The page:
BOLIVAR – What started as policy changes at two obscure Mennonite colleges has grown into a nationwide controversy leaving Bible-believing institutions like Southwest Baptist University (SBU) and Hannibal-LaGrange University (HLGU) caught in the middle.
Goshen College, an Indiana school affiliated with the Mennonite Church USA, announced in July it would expand hiring and benefits practices to include employees in same-sex marriages. Eastern Mennonite University in Virginia, also connected to the Mennonite Church USA, announced a similar policy in July, as well.
Both are members of the Council of Christian Colleges and Universities, an organization that advocates for Christian schools. It counts 183 North American member institutions, affiliate members, theological affiliates and international affiliates, including SBU and HLGU.
Union University in Tennesee touched off the firestorm when it announced earlier this month its withdrawal from the Council for Christian Colleges & Universities because of what a Union news release called the council’s “failure to respond appropriately to two member institutions that have endorsed same-sex marriage.”
In comments to Baptist Press, the CCCU said it is “saddened by Union’s decision” and underscored its practice of “advocating vigorously on behalf of schools that hold the orthodox view of marriage.”
In the meantime, CCCU is in the process of contacting each member school for guidance in dealing with the two Mennonite schools. Anthony Allen, president of HLGU, and Pat Taylor, president of SBU, are still awaiting their phone calls.
“There’s no doubt where SBU or HLGU stand when it comes to marriage,” Taylor said.
SBU’s faculty and staff affirm the school’s Principles and Expectations every year, which says in part that “Scripture teaches that heterosexual union is the only acceptable expression of sexuality and must be reserved for marriage and insists on sexual abstinence for those who are unmarried.”
HLGU’s defintion of marriage is also restricted as “one man, one woman in a committed heterosexual relationship” in its faith statement, faculty and staff handbooks.
Both schools affirm the Baptist Faith and Message, 2000.
“The CCCU board is going to poll every president,” said Taylor, who rotated off the CCCU board last year. “It’s a process and it takes time to call everybody. We’re waiting to hear what the board reccomends, and we’ll go from there.”
“CCCU is a wonderful organization that has done a lot of good things for all of us,” he said. “They lobby on our behalf, and they are an evangelical Christian voice. I don’t want to leave CCCU if we don’t have to. If Eastern Mennonite and Goshen remain members, I’m not sure we can. In no way do we condone or feel good about what these two member schools have done.”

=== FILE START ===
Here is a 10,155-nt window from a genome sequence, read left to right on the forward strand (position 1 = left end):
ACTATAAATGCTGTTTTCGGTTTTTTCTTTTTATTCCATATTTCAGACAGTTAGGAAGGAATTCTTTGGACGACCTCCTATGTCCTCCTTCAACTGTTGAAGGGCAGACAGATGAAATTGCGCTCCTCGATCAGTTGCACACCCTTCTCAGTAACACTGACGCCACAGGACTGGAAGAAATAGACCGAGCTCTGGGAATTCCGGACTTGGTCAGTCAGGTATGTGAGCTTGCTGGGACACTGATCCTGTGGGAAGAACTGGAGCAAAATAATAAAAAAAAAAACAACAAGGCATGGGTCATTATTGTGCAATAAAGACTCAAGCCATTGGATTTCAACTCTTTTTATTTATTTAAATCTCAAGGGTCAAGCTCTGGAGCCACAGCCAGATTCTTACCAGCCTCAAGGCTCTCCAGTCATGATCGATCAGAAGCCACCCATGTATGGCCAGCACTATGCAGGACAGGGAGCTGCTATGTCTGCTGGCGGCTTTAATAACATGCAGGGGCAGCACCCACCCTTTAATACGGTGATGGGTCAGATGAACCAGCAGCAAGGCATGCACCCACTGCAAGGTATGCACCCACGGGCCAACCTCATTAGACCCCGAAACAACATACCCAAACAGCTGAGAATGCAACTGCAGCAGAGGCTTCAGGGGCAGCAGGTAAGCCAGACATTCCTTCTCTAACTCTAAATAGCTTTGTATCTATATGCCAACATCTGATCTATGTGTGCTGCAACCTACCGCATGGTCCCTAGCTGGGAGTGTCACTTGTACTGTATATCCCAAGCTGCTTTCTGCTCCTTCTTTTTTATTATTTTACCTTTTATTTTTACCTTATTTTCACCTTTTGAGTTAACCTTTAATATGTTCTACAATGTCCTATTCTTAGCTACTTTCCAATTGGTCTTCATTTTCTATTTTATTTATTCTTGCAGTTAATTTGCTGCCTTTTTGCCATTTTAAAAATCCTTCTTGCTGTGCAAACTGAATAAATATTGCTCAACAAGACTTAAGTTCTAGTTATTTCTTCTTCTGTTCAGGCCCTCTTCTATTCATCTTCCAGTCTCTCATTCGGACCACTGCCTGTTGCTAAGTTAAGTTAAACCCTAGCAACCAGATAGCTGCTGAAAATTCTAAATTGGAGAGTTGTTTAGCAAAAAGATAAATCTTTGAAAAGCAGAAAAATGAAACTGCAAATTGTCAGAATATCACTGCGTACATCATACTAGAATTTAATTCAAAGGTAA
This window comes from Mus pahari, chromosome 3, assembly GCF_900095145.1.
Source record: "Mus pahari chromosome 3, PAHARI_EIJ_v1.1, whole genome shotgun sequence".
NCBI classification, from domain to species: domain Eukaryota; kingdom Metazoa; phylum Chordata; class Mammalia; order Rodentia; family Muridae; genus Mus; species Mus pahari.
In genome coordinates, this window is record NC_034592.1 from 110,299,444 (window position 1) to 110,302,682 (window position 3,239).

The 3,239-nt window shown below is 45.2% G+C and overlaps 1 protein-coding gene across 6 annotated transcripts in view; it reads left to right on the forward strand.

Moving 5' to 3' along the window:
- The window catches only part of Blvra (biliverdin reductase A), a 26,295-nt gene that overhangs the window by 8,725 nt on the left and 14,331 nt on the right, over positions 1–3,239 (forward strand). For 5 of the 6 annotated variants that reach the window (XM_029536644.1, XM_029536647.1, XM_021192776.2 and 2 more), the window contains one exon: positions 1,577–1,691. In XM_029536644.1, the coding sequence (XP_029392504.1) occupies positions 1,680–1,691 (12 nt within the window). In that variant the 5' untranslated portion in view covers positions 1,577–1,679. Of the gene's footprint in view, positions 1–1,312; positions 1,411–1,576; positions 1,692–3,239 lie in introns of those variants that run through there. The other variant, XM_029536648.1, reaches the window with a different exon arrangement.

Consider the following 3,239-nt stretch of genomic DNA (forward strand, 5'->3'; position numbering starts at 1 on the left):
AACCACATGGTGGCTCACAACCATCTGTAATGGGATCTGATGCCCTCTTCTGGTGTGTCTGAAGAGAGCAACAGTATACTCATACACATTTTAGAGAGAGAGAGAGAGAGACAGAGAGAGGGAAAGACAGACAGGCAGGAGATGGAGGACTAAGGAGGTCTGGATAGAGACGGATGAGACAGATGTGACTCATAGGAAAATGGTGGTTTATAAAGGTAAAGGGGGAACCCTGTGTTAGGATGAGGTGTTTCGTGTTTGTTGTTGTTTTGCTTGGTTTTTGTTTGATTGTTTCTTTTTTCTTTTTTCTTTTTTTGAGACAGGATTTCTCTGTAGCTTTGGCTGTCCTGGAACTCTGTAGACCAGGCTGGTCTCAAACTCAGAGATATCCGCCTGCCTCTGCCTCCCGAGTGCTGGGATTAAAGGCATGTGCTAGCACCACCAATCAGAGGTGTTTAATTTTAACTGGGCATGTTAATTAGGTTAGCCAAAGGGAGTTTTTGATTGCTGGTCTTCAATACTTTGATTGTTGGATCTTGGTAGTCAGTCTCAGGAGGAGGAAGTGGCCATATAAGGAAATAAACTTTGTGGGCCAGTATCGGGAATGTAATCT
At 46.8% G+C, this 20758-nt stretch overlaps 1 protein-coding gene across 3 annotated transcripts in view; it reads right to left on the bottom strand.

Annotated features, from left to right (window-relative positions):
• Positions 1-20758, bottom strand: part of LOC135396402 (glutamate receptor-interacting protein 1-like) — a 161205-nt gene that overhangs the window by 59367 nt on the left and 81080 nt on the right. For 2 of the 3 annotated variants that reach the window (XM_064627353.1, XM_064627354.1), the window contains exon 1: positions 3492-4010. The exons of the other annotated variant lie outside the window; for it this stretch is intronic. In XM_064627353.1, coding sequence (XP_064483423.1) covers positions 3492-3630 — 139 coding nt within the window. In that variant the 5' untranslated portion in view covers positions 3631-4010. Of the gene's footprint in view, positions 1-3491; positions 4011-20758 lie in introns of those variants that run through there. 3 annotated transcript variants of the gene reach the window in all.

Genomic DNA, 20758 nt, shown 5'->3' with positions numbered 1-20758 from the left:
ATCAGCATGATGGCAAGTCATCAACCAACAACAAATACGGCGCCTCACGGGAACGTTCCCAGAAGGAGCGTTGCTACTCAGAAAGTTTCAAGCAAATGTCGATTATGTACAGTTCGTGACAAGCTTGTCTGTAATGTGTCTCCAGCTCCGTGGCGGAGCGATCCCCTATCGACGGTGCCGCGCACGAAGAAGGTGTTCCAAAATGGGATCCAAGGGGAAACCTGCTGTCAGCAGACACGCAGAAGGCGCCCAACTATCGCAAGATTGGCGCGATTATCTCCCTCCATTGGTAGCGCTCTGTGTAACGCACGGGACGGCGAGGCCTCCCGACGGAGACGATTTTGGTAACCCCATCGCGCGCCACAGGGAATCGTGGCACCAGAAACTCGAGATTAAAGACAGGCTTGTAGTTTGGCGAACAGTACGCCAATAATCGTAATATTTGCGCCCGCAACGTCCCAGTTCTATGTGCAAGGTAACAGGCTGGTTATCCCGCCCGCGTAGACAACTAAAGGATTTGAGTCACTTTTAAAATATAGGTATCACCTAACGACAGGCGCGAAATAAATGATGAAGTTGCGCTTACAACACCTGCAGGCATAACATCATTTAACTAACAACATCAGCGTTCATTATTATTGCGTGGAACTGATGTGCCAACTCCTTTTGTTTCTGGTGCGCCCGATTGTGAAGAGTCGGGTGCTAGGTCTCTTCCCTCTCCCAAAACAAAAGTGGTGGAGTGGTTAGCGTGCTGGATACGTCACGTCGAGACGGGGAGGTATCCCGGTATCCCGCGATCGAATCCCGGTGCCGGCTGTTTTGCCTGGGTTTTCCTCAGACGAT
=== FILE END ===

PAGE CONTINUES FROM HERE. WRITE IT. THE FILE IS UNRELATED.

Once the polling is complete, CCCU’s options include revoking Goshen’s and Eastern Mennonite’s membership, or possibly downgrading Goshen and Eastern Mennonite to “affiliate status,” which would keep them in the organization but limit their voting privileges.
Taylor noted that there are very few criteria to belong to CCCU, but they are “very strong criteria.”
“You have to have a Christ-centered mission,” he said. “We have to sign off on that every year that all our faculty are born again believers. We have a wide variety of denominations, but it all comes back to the centrality of Christ.”
CCCU membership requirements do not reference homosexuality specifically, but do require member institutions to be “rooted in the historic Christian faith.”
Shirley Hoogstra, president of CCCU, said in a statement that “following a good and respectful process does not mean that we do not recognize the importance of this issue [same-sex marriage] in our current cultural climate. We do and as such CCCU is advocating vigorously on behalf of schools that hold the orthodox view of marriage, and we will continue to do so both for our members and for others who hold that view but are no longer members.”
CCCU spokesperson Shapri LoMaglio told Baptist Press any suggestion that the CCCU is “tepid” in its approach to public policy is “incorrect.”
The CCCU supports and will advocate for the First Amendment Defense Act, legislation that would bar the federal government from changing the tax status of gropus that hold a traditional view of marriage, LoMaglio said. The council also “filed an amicus brief to the Supreme Court on behalf of two of our members, East Texas Baptist University and Houston Baptist University, in their petition for appeal of a fifth circuit decision in their lawsuit against the HHS contraception and abortifacient mandate.” In the past month, the CCCU has attended more than 20 meetings on Capitol Hill “regarding the impact of the Supreme Court’s [same-sex marriage] decision on our schools,” she said in written comments.